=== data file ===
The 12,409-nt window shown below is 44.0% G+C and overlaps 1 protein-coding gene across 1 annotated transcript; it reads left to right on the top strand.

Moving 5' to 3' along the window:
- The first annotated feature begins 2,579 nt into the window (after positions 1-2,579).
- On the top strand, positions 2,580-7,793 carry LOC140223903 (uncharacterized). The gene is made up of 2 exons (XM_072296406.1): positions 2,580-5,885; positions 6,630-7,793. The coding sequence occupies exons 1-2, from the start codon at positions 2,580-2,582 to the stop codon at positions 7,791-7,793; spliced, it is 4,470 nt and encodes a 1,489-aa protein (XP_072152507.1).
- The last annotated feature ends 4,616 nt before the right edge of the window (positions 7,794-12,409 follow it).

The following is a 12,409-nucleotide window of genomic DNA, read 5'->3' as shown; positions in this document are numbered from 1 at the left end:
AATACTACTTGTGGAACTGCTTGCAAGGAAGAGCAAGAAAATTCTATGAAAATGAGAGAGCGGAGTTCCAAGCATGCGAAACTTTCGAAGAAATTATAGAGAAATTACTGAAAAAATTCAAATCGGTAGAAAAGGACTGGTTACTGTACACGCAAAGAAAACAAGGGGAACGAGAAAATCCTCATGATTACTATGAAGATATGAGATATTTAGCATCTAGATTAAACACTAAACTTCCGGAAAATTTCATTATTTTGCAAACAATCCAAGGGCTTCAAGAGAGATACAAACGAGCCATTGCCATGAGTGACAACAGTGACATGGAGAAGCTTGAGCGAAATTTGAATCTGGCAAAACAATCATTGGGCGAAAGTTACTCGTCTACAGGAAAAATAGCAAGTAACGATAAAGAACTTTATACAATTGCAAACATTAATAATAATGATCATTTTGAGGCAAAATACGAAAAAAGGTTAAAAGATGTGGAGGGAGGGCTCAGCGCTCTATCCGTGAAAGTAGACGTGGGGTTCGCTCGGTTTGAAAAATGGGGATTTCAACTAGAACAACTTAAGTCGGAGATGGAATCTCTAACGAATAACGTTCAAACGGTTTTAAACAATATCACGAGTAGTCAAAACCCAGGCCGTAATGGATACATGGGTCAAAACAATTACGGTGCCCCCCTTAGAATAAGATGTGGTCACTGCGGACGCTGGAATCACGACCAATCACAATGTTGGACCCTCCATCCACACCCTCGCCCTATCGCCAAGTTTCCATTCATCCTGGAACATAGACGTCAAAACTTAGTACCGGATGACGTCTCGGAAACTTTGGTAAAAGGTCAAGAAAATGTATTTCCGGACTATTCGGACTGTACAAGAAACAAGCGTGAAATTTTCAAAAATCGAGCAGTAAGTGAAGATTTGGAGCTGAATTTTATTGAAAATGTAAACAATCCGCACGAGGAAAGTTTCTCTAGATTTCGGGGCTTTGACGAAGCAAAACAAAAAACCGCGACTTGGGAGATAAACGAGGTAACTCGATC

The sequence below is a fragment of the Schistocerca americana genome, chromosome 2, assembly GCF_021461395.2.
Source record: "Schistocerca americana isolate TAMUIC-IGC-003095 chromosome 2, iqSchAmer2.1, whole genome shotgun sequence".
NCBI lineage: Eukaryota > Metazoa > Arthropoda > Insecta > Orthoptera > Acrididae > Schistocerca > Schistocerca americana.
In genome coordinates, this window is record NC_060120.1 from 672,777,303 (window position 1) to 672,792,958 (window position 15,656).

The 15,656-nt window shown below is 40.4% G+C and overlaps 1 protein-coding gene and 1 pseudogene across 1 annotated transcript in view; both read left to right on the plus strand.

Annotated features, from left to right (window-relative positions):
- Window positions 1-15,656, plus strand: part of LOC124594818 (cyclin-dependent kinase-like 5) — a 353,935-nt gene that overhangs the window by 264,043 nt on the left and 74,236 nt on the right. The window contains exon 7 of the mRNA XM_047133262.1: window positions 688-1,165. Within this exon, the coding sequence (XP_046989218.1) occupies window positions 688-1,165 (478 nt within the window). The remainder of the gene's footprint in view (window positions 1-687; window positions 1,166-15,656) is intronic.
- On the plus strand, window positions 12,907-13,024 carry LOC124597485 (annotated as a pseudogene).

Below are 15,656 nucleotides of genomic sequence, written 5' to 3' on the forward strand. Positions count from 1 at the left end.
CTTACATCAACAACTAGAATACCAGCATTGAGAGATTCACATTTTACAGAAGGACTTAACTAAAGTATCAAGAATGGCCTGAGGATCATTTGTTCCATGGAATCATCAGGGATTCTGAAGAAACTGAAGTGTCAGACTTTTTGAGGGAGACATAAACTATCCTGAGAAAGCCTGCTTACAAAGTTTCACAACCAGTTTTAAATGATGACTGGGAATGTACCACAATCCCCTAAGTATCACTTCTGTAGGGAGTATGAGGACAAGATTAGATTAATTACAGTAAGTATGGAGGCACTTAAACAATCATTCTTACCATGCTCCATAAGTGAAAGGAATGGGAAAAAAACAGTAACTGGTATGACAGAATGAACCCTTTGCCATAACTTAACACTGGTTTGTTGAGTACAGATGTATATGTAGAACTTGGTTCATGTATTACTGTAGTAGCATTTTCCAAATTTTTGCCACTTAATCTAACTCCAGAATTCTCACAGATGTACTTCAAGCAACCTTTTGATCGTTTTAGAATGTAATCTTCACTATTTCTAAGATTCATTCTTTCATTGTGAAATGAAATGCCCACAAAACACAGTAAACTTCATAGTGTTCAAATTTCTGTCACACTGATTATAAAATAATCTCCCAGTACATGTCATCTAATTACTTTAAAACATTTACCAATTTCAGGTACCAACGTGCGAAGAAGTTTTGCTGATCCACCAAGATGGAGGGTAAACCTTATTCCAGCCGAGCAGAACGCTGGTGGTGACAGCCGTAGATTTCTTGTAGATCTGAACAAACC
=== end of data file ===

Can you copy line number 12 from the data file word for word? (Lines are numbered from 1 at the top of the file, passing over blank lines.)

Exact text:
The 15,656-nt window shown below is 40.4% G+C and overlaps 1 protein-coding gene and 1 pseudogene across 1 annotated transcript in view; both read left to right on the plus strand.